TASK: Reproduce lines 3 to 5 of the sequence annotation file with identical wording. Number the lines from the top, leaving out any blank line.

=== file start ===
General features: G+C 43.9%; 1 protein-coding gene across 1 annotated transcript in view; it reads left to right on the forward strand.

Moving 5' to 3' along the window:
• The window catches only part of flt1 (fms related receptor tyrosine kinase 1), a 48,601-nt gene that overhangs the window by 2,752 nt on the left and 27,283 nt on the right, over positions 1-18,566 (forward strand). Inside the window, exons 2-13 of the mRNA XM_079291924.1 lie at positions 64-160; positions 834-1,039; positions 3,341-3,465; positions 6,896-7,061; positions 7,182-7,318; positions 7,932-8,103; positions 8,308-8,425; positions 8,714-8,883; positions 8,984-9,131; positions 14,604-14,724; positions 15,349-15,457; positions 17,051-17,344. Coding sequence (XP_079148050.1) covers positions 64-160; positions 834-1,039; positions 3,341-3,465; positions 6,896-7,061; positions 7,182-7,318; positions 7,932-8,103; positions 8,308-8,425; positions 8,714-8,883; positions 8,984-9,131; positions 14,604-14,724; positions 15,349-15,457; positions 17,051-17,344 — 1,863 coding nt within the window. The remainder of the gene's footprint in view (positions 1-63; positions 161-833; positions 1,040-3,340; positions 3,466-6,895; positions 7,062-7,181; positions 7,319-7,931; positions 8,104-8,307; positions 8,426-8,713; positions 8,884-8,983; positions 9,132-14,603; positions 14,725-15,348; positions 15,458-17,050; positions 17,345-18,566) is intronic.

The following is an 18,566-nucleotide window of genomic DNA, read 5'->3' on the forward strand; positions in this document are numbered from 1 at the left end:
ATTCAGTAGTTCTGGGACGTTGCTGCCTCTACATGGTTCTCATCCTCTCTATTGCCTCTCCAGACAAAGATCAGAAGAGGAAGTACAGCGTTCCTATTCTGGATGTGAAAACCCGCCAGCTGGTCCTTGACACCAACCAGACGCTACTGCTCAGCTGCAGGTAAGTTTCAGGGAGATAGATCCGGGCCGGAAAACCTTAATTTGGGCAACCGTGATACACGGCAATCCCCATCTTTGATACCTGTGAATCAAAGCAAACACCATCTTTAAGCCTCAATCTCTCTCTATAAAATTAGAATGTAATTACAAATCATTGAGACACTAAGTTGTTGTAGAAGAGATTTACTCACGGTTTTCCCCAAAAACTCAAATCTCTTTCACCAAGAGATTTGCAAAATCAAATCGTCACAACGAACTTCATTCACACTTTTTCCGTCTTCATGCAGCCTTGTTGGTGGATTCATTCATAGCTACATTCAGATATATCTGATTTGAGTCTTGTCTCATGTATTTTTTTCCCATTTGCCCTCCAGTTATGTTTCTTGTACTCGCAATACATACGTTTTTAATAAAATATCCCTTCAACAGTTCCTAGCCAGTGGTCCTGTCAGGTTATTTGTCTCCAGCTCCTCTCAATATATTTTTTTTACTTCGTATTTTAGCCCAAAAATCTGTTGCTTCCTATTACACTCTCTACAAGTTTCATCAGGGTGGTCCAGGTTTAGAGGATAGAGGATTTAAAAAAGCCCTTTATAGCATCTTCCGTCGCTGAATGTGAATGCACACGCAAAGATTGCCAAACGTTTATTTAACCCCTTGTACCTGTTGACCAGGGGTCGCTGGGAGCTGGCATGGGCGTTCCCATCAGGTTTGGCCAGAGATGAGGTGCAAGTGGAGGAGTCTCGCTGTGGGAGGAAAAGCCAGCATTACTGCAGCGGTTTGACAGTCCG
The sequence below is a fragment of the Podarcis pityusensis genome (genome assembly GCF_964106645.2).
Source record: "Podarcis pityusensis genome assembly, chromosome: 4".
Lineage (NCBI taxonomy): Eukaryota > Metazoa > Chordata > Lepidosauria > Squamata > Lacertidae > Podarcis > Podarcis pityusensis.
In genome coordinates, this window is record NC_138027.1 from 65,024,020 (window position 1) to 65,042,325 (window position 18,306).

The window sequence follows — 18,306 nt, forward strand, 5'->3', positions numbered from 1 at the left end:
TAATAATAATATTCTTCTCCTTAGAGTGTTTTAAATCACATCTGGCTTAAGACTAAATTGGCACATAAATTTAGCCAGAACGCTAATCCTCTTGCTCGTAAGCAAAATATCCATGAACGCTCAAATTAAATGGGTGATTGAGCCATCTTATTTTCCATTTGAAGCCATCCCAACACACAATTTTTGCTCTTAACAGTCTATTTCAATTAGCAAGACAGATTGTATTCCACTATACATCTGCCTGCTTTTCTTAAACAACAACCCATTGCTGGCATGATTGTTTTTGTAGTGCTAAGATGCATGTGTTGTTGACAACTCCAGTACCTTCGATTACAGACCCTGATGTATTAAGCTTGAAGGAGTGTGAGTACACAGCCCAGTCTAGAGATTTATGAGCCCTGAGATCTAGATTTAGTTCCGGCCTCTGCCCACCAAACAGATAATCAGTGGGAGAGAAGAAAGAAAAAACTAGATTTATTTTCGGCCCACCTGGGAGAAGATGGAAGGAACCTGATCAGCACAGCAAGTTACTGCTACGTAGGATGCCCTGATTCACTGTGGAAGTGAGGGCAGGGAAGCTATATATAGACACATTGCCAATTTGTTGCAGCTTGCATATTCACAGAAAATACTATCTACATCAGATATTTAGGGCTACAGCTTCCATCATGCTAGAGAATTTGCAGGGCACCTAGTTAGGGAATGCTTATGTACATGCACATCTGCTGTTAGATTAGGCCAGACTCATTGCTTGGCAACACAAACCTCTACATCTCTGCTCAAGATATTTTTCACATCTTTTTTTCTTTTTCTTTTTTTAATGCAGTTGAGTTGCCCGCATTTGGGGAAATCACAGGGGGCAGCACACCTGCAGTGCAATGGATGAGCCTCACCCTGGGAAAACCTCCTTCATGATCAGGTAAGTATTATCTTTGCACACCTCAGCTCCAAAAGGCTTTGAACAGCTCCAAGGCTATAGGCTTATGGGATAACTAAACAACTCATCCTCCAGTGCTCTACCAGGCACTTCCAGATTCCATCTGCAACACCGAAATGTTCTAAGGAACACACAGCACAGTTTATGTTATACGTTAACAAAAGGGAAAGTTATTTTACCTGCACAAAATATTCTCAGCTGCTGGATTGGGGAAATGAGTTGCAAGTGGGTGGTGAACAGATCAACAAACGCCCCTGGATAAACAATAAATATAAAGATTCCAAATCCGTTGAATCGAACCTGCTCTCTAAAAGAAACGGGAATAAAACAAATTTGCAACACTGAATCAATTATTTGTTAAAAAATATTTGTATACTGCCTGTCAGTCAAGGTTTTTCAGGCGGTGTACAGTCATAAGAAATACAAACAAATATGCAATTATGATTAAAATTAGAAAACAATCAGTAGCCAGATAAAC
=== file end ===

• The window catches only part of flt1 (fms related receptor tyrosine kinase 1), a 48,601-nt gene that overhangs the window by 2,752 nt on the left and 27,283 nt on the right, over positions 1-18,566 (forward strand). Inside the window, exons 2-13 of the mRNA XM_079291924.1 lie at positions 64-160; positions 834-1,039; positions 3,341-3,465; positions 6,896-7,061; positions 7,182-7,318; positions 7,932-8,103; positions 8,308-8,425; positions 8,714-8,883; positions 8,984-9,131; positions 14,604-14,724; positions 15,349-15,457; positions 17,051-17,344. Coding sequence (XP_079148050.1) covers positions 64-160; positions 834-1,039; positions 3,341-3,465; positions 6,896-7,061; positions 7,182-7,318; positions 7,932-8,103; positions 8,308-8,425; positions 8,714-8,883; positions 8,984-9,131; positions 14,604-14,724; positions 15,349-15,457; positions 17,051-17,344 — 1,863 coding nt within the window. The remainder of the gene's footprint in view (positions 1-63; positions 161-833; positions 1,040-3,340; positions 3,466-6,895; positions 7,062-7,181; positions 7,319-7,931; positions 8,104-8,307; positions 8,426-8,713; positions 8,884-8,983; positions 9,132-14,603; positions 14,725-15,348; positions 15,458-17,050; positions 17,345-18,566) is intronic.

The following is an 18,566-nucleotide window of genomic DNA, read 5'->3' on the forward strand; positions in this document are numbered from 1 at the left end:
ATTCAGTAGTTCTGGGACGTTGCTGCCTCTACATGGTTCTCATCCTCTCTATTGCCTCTCCAGACAAAGATCAGAAGAGGAAGTACAGCGTTCCTATTCTGGATGTGAAAACCCGCCAGCTGGTCCTTGACACCAACCAGACGCTACTGCTCAGCTGCAGGTAAGTTTCAGGGAGATAGATCCGGGCCGGAAAACCTTAATTTGGGCAACCGTGATACACGGCAATCCCCATCTTTGATACCTGTGAATCAAAGCAAACACCATCTTTAAGCCTCAATCTCTCTCTATAAAATTAGAATGTAATTACAAATCATTGAGACACTAAGTTGTTGTAGAAGAGATTTACTCACGGTTTTCCCCAAAAACTCAAATCTCTTTCACCAAGAGATTTGCAAAATCAAATCGTCACAACGAACTTCATTCACACTTTTTCCGTCTTCATGCAGCCTTGTTGGTGGATTCATTCATAGCTACATTCAGATATATCTGATTTGAGTCTTGTCTCATGTATTTTTTTCCCATTTGCCCTCCAGTTATGTTTCTTGTACTCGCAATACATACGTTTTTAATAAAATATCCCTTCAACAGTTCCTAGCCAGTGGTCCTGTCAGGTTATTTGTCTCCAGCTCCTCTCAATATATTTTTTTTACTTCGTATTTTAGCCCAAAAATCTGTTGCTTCCTATTACACTCTCTACAAGTTTCATCAGGGTGGTCCAGGTTTAGAGGATAGAGGATTTAAAAAAGCCCTTTATAGCATCTTCCGTCGCTGAATGTGAATGCACACGCAAAGATTGCCAAACGTTTATTTAACCCCTTGTACCTGTTGACCAGGGGTCGCTGGGAGCTGGCATGGGCGTTCCCATCAGGTTTGGCCAGAGATGAGGTGCAAGTGGAGGAGTCTCGCTGTGGGAGGAAAAGCCAGCATTACTGCAGCGGTTTGACAGTCCG